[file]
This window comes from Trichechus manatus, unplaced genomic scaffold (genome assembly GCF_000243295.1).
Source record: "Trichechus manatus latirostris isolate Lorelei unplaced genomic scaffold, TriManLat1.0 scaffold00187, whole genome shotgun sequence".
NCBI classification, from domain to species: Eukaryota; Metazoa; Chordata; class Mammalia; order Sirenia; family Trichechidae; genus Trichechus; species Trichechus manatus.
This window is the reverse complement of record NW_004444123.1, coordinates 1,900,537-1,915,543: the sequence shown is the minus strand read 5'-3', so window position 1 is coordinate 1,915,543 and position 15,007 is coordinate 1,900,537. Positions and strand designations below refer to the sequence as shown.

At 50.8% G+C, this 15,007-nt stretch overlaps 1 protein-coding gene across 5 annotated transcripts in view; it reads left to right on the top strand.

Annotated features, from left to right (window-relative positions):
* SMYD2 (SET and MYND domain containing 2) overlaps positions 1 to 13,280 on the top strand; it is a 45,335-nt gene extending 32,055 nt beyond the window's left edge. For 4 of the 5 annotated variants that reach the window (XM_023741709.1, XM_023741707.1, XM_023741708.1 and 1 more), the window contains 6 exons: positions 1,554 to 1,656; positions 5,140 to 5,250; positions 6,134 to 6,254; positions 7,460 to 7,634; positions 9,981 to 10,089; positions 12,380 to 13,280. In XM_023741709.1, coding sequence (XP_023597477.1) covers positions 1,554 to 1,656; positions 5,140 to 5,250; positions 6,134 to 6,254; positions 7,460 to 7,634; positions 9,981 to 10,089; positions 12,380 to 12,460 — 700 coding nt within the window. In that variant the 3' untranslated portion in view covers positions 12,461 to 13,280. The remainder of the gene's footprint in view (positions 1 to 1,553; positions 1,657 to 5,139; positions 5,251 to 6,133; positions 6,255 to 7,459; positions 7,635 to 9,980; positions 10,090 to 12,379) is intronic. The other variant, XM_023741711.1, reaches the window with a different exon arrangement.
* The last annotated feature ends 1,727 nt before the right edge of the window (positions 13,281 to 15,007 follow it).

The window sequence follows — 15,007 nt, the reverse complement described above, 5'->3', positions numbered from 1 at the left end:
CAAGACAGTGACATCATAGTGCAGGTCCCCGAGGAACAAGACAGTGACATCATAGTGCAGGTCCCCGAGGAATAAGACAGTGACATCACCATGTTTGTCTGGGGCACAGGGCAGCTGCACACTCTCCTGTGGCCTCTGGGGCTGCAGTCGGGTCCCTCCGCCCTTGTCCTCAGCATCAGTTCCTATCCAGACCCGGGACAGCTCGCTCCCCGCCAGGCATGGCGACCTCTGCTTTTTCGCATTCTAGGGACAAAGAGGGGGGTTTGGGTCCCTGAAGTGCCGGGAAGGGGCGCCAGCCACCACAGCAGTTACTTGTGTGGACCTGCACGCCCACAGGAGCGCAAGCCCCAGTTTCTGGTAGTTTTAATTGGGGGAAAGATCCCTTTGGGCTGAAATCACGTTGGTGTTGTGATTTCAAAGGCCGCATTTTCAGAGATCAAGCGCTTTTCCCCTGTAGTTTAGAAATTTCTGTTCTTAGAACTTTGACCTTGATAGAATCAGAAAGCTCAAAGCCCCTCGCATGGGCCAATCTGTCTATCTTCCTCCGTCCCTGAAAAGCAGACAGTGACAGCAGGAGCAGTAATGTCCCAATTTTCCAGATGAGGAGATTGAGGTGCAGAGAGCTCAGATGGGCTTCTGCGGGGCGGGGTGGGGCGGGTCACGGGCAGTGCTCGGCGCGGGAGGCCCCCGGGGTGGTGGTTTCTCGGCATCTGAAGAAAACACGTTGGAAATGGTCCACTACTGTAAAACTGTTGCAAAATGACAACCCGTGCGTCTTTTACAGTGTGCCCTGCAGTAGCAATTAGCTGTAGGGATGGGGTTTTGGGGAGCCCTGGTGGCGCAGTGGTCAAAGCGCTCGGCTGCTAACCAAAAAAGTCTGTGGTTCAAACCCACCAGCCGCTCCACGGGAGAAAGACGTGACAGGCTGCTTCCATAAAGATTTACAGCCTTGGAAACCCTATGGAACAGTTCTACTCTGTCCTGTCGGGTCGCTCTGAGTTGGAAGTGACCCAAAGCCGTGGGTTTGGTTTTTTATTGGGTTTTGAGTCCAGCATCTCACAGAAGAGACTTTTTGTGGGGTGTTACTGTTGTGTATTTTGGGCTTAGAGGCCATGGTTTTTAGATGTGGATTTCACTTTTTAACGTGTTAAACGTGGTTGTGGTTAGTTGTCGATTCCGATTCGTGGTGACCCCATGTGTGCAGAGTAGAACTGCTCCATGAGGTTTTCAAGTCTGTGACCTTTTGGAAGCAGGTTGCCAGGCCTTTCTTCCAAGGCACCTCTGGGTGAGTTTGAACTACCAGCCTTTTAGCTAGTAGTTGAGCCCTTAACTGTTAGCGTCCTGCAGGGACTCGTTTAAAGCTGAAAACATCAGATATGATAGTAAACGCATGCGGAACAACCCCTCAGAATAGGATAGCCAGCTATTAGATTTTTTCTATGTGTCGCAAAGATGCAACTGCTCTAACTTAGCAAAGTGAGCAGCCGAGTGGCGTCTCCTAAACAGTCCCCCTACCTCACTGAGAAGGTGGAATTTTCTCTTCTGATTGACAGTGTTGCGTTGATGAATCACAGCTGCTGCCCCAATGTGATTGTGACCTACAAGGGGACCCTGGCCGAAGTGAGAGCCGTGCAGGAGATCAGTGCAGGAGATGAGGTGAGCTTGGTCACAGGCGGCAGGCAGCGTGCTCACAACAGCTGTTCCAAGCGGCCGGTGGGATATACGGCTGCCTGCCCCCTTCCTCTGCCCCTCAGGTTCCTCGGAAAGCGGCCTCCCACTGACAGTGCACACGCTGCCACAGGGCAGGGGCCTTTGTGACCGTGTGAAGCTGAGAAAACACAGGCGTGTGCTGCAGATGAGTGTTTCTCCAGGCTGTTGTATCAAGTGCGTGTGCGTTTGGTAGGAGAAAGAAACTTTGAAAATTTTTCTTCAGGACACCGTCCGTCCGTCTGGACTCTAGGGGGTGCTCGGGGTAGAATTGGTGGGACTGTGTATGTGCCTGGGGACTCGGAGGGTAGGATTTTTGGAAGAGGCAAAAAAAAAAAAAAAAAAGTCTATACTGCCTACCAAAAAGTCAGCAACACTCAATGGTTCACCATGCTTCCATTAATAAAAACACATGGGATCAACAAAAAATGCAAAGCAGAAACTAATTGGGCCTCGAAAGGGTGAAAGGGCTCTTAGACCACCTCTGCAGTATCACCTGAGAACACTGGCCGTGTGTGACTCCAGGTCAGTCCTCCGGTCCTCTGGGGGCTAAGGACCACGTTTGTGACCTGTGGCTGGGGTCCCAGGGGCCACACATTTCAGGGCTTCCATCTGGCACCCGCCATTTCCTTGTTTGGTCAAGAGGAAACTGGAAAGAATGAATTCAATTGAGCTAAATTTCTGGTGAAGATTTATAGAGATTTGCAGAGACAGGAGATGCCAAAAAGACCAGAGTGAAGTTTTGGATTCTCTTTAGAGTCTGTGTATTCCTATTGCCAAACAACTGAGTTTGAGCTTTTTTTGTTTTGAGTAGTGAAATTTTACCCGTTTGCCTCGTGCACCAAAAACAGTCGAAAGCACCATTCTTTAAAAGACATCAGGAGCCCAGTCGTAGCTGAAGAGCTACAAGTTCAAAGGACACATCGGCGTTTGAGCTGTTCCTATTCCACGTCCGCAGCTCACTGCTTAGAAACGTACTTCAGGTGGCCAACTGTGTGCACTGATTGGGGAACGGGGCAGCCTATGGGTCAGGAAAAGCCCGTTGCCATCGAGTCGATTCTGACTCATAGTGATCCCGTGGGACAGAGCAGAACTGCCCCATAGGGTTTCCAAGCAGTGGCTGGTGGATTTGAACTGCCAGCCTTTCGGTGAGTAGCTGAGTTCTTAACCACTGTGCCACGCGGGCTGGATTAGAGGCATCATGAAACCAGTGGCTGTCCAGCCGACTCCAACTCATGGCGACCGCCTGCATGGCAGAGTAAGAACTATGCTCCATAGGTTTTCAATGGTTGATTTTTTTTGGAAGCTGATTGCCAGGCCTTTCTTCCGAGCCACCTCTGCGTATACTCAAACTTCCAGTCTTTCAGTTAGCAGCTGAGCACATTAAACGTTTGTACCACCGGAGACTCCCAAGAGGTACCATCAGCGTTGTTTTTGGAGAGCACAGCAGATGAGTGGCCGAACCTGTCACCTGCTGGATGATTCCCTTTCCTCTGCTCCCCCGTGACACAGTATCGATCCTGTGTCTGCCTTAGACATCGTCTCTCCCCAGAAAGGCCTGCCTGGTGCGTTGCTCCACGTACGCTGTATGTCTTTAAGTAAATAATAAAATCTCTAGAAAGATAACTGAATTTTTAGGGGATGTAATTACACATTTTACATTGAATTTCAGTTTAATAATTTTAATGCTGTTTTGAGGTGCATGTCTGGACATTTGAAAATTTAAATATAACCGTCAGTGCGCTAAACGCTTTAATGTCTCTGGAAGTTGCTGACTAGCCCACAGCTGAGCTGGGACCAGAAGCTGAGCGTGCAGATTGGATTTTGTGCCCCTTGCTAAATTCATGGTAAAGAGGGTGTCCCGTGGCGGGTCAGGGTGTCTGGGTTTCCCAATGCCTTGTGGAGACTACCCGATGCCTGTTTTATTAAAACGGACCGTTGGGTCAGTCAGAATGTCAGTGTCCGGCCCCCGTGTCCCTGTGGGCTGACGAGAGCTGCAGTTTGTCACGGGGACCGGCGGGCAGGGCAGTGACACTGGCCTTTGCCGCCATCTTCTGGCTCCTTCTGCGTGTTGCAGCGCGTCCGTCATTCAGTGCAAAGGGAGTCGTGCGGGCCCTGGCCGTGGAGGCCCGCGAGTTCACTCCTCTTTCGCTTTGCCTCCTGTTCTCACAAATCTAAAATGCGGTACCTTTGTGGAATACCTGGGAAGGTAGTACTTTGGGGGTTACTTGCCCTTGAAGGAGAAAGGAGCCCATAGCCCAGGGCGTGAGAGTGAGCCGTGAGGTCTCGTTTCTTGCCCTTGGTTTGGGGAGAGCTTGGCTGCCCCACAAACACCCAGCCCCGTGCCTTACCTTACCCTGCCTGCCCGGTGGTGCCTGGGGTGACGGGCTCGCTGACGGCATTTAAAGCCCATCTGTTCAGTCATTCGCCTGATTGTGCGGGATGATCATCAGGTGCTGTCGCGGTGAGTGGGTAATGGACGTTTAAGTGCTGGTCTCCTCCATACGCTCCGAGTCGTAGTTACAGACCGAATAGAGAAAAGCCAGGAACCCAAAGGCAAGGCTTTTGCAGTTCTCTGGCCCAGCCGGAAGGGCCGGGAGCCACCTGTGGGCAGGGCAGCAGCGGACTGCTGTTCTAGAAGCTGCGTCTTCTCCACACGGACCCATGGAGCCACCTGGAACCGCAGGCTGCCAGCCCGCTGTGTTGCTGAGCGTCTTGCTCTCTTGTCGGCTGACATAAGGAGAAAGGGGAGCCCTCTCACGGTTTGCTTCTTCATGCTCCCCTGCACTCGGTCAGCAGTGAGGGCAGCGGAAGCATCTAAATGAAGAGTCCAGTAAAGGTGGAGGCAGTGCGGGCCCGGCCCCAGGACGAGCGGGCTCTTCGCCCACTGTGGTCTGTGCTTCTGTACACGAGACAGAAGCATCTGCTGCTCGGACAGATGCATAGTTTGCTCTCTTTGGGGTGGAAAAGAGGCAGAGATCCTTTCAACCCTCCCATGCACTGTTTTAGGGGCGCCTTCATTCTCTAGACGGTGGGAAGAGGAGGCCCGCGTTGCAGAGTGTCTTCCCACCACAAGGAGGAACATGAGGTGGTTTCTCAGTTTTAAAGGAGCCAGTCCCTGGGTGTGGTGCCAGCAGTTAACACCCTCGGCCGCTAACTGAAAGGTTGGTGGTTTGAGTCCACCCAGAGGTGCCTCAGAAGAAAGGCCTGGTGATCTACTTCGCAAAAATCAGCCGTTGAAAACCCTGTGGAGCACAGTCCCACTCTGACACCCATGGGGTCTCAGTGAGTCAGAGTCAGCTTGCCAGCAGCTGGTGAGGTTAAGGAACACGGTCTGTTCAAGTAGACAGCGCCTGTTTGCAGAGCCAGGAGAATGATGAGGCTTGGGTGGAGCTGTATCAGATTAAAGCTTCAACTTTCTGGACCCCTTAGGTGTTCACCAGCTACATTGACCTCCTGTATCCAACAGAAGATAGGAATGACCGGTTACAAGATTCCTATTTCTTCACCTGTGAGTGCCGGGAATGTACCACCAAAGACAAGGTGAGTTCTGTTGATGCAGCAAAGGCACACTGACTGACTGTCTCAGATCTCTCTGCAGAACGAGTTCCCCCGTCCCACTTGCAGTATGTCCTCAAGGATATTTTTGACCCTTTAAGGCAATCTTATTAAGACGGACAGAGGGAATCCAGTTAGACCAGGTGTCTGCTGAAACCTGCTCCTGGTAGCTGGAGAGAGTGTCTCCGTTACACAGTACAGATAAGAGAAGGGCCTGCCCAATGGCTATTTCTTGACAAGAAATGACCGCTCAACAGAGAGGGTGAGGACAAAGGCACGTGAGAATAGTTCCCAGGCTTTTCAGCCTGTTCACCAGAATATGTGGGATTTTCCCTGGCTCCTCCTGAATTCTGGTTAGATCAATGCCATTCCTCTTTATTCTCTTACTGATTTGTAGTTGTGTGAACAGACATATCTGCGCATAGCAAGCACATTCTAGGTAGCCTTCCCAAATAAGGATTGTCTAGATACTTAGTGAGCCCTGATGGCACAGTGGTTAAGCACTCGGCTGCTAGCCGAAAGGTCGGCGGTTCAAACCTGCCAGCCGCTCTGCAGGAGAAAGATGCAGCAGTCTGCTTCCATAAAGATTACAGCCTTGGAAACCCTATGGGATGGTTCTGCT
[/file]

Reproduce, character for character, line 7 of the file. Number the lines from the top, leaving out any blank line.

* SMYD2 (SET and MYND domain containing 2) overlaps positions 1 to 13,280 on the top strand; it is a 45,335-nt gene extending 32,055 nt beyond the window's left edge. For 4 of the 5 annotated variants that reach the window (XM_023741709.1, XM_023741707.1, XM_023741708.1 and 1 more), the window contains 6 exons: positions 1,554 to 1,656; positions 5,140 to 5,250; positions 6,134 to 6,254; positions 7,460 to 7,634; positions 9,981 to 10,089; positions 12,380 to 13,280. In XM_023741709.1, coding sequence (XP_023597477.1) covers positions 1,554 to 1,656; positions 5,140 to 5,250; positions 6,134 to 6,254; positions 7,460 to 7,634; positions 9,981 to 10,089; positions 12,380 to 12,460 — 700 coding nt within the window. In that variant the 3' untranslated portion in view covers positions 12,461 to 13,280. The remainder of the gene's footprint in view (positions 1 to 1,553; positions 1,657 to 5,139; positions 5,251 to 6,133; positions 6,255 to 7,459; positions 7,635 to 9,980; positions 10,090 to 12,379) is intronic. The other variant, XM_023741711.1, reaches the window with a different exon arrangement.